There’s something odd about the aesthetic of Ginger Park. The interior, inherited from its predecessor Banq, seems like a combination of an underground sand bunker and an ear canal.  Like when Han Solo landed the Milennium Falcon in the belly of the space slug, you get the feeling that at any moment the restaurant could come alive and swallow you up. If it did, you’d be consumed along with some occasionally very tasty and otherwise just kind of tasty asian food. The menu is fairly long, ensuring there will be at least a few things for everyone. And in keeping with the Boston area trend away from three course meals and towards small plates (or, in my case, 5 course meals), Ginger Park encourages you to order a spattering of dishes to share with your friends. This trend irks me for several reasons. First, this can lead to occasionally awkward group ordering should hunger not be equally distributed amongst your party.  Erring on the side of too much food solves this problem, but is that really a position I want to be put in? Second, if group dining and sharing is the idea then offer some dishes that deserve to be shared – not plates where you have to ask how many dumplings come with an order to ensure everyone gets a bite. Specials that cater to groups of 4,6, 8 people. Something akin to the Bo Ssam at Momofuku in New York would not only be a more appropriate group dish but also be a unique addition to Boston restaurants more generally. I digress.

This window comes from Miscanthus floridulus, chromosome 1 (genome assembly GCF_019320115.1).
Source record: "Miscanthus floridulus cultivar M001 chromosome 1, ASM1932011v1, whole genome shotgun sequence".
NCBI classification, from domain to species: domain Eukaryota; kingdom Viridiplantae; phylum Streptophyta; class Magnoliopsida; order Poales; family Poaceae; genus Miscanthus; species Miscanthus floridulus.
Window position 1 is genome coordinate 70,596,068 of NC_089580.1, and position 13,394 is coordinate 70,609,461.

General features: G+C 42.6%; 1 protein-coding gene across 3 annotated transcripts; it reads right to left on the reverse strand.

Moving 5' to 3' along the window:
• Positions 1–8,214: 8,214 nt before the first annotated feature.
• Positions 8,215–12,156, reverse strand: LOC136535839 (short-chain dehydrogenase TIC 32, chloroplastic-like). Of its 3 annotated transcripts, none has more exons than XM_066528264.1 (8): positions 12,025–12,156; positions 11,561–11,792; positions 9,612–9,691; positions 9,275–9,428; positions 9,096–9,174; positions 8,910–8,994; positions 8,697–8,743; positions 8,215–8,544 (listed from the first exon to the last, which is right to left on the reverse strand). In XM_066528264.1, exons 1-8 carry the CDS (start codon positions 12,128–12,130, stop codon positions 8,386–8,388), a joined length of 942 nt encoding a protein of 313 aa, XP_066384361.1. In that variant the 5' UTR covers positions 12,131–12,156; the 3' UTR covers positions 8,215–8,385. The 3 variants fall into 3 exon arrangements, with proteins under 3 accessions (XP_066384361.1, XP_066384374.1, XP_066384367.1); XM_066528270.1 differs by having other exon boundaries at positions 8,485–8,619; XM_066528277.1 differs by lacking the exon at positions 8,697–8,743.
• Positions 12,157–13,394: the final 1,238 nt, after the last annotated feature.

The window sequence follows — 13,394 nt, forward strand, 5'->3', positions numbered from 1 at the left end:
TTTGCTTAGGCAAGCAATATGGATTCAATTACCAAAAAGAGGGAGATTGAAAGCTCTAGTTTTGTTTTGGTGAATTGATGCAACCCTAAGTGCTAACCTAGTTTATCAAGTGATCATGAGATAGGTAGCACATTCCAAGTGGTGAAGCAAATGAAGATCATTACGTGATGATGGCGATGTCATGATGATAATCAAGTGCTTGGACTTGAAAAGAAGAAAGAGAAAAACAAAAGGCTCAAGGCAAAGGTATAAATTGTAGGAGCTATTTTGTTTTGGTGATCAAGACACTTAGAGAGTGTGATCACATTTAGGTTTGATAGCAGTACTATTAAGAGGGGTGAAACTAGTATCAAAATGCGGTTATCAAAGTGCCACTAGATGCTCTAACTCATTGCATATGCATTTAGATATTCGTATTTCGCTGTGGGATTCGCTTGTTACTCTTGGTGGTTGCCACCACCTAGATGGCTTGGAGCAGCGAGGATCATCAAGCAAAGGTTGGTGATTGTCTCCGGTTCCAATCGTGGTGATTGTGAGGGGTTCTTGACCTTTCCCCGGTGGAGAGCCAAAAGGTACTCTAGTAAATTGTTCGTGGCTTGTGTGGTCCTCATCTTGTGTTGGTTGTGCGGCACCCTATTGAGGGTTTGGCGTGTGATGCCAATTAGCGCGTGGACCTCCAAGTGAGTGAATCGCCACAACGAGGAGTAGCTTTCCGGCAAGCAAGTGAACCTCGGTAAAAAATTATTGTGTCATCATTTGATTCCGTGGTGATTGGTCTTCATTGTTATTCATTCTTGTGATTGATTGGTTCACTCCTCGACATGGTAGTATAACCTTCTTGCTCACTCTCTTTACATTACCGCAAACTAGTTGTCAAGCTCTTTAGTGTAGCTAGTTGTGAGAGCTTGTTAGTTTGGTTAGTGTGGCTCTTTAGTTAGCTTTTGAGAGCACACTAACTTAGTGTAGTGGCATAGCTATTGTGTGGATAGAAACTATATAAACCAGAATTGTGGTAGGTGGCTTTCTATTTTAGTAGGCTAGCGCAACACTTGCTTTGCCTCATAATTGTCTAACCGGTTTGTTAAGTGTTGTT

The food at Ginger Park is good. How good? Not good enough to persuade me to regularly pay twice the amount I would in Chinatown or Allston for dishes with the same flavors but that are less aesthetically pleasing. But good enough to make me go back when I want to accompany those flavors with good drinks and  a nice outfit. Here’s what we got:

Stir-Fried Silver Pin Noodles w/ snow tofu, bean sprouts

Dolsit Bi Bim Bap

Duck confit and chinese sausage fried rice w/ sunny side up egg

Tea smoked duck, mandarin pancakes, roasted plums

fried fish special

The only disappointment was the whole fish. Not a lot of meat on them bones. The “mandarin” pancakes were essentially  scallion pancakes, and a mediocre version at that. They didn’t compare to Gourmet Dumpling House. I appreciated the kitchen’s willingness to drop a raw egg on the bi bim bap – not too many restaurants would risk offending the squeamish with that move. Both rice dishes and the noodle dish were quite tasty.